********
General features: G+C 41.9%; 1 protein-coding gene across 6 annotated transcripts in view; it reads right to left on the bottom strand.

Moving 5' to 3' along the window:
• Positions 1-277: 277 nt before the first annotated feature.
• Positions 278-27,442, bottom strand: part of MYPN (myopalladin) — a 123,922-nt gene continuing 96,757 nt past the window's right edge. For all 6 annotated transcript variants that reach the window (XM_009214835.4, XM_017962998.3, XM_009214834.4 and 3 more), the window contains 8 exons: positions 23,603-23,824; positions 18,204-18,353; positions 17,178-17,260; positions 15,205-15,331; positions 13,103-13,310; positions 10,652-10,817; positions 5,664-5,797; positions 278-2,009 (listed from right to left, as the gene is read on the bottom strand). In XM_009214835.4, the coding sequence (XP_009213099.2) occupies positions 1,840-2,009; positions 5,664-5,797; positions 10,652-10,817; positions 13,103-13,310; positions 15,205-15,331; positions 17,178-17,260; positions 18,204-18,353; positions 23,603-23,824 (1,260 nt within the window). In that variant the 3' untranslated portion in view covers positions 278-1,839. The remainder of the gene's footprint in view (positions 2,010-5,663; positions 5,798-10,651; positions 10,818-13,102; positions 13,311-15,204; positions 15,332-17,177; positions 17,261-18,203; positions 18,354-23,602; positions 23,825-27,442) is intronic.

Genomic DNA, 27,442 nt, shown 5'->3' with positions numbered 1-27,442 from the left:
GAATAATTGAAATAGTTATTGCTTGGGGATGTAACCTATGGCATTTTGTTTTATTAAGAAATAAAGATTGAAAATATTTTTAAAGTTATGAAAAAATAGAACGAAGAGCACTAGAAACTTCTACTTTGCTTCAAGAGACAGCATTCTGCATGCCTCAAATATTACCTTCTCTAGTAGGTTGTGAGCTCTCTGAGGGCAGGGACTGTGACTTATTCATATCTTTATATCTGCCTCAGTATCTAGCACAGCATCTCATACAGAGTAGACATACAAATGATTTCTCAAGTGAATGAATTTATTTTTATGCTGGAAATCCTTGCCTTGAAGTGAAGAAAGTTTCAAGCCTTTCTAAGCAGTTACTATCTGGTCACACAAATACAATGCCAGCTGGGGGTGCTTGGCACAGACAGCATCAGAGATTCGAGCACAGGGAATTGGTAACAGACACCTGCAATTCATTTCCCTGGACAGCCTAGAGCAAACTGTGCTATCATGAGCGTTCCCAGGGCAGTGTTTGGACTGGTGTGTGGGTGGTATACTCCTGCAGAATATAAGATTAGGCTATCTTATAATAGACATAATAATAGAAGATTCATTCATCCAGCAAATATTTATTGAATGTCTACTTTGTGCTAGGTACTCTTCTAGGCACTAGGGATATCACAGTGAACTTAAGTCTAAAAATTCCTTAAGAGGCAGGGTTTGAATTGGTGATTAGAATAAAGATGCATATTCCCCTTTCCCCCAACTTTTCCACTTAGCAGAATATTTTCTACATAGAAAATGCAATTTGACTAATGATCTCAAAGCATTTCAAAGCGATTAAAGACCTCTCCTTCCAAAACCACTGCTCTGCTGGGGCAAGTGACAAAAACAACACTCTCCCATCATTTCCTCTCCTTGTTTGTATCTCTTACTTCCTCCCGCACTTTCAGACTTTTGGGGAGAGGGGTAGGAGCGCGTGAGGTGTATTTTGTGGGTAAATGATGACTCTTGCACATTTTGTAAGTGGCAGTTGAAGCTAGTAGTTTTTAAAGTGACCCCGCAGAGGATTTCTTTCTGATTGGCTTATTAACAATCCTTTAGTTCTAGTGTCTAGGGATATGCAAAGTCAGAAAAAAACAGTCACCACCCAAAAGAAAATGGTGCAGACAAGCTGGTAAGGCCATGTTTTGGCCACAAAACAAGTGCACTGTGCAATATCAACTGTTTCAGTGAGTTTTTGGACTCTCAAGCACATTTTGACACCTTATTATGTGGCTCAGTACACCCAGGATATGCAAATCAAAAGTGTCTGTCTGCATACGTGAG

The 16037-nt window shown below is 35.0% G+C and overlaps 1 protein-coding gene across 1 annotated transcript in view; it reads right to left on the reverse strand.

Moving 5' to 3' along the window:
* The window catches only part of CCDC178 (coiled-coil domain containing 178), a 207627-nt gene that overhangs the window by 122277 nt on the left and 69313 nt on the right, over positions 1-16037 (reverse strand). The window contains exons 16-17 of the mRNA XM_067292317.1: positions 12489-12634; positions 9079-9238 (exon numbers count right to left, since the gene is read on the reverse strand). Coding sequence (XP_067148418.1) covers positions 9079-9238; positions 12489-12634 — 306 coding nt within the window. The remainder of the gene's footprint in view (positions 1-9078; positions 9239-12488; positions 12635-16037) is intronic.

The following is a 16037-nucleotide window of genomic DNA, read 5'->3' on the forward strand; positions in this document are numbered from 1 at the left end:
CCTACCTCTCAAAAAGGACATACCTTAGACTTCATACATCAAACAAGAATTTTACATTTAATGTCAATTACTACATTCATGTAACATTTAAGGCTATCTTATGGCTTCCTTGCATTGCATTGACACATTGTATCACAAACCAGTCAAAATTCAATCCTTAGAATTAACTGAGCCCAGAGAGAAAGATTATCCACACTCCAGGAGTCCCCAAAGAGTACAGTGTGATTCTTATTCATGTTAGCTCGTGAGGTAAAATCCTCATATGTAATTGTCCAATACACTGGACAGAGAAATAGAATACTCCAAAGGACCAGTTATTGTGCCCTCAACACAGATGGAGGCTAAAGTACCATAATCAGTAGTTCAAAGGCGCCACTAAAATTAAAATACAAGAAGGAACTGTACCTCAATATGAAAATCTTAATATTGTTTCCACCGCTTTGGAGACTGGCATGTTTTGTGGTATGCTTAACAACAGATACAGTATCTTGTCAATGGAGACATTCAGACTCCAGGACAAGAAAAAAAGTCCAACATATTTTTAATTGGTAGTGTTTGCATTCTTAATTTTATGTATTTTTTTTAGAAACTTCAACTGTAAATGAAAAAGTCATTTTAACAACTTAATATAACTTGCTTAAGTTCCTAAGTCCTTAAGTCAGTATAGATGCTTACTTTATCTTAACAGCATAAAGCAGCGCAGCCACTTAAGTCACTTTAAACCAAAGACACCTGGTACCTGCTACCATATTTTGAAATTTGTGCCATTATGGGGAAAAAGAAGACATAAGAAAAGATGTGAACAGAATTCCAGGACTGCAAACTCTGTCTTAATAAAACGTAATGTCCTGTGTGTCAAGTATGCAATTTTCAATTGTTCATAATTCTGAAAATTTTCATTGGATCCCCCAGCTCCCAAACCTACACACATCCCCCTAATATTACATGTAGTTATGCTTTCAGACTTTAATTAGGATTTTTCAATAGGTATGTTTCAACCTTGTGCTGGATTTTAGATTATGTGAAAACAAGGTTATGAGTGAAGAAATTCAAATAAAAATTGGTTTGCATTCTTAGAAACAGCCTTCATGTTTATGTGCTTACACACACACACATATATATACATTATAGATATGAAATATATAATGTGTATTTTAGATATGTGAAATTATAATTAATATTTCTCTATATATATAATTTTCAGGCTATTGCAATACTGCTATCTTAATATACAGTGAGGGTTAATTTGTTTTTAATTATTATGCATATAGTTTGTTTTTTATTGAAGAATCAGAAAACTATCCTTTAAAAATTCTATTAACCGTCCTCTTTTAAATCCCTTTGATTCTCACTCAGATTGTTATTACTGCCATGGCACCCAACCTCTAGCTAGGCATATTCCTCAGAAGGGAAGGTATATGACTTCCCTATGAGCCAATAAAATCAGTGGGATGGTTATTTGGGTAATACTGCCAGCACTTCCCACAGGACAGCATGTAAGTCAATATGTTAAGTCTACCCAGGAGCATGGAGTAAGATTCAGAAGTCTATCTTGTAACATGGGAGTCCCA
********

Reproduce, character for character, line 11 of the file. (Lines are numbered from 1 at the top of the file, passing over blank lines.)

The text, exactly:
CCTACCTCTCAAAAAGGACATACCTTAGACTTCATACATCAAACAAGAATTTTACATTTAATGTCAATTACTACATTCATGTAACATTTAAGGCTATCTTATGGCTTCCTTGCATTGCATTGACACATTGTATCACAAACCAGTCAAAATTCAATCCTTAGAATTAACTGAGCCCAGAGAGAAAGATTATCCACACTCCAGGAGTCCCCAAAGAGTACAGTGTGATTCTTATTCATGTTAGCTCGTGAGGTAAAATCCTCATATGTAATTGTCCAATACACTGGACAGAGAAATAGAATACTCCAAAGGACCAGTTATTGTGCCCTCAACACAGATGGAGGCTAAAGTACCATAATCAGTAGTTCAAAGGCGCCACTAAAATTAAAATACAAGAAGGAACTGTACCTCAATATGAAAATCTTAATATTGTTTCCACCGCTTTGGAGACTGGCATGTTTTGTGGTATGCTTAACAACAGATACAGTATCTTGTCAATGGAGACATTCAGACTCCAGGACAAGAAAAAAAGTCCAACATATTTTTAATTGGTAGTGTTTGCATTCTTAATTTTATGTATTTTTTTTAGAAACTTCAACTGTAAATGAAAAAGTCATTTTAACAACTTAATATAACTTGCTTAAGTTCCTAAGTCCTTAAGTCAGTATAGATGCTTACTTTATCTTAACAGCATAAAGCAGCGCAGCCACTTAAGTCACTTTAAACCAAAGACACCTGGTACCTGCTACCATATTTTGAAATTTGTGCCATTATGGGGAAAAAGAAGACATAAGAAAAGATGTGAACAGAATTCCAGGACTGCAAACTCTGTCTTAATAAAACGTAATGTCCTGTGTGTCAAGTATGCAATTTTCAATTGTTCATAATTCTGAAAATTTTCATTGGATCCCCCAGCTCCCAAACCTACACACATCCCCCTAATATTACATGTAGTTATGCTTTCAGACTTTAATTAGGATTTTTCAATAGGTATGTTTCAACCTTGTGCTGGATTTTAGATTATGTGAAAACAAGGTTATGAGTGAAGAAATTCAAATAAAAATTGGTTTGCATTCTTAGAAACAGCCTTCATGTTTATGTGCTTACACACACACACATATATATACATTATAGATATGAAATATATAATGTGTATTTTAGATATGTGAAATTATAATTAATATTTCTCTATATATATAATTTTCAGGCTATTGCAATACTGCTATCTTAATATACAGTGAGGGTTAATTTGTTTTTAATTATTATGCATATAGTTTGTTTTTTATTGAAGAATCAGAAAACTATCCTTTAAAAATTCTATTAACCGTCCTCTTTTAAATCCCTTTGATTCTCACTCAGATTGTTATTACTGCCATGGCACCCAACCTCTAGCTAGGCATATTCCTCAGAAGGGAAGGTATATGACTTCCCTATGAGCCAATAAAATCAGTGGGATGGTTATTTGGGTAATACTGCCAGCACTTCCCACAGGACAGCATGTAAGTCAATATGTTAAGTCTACCCAGGAGCATGGAGTAAGATTCAGAAGTCTATCTTGTAACATGGGAGTCCCA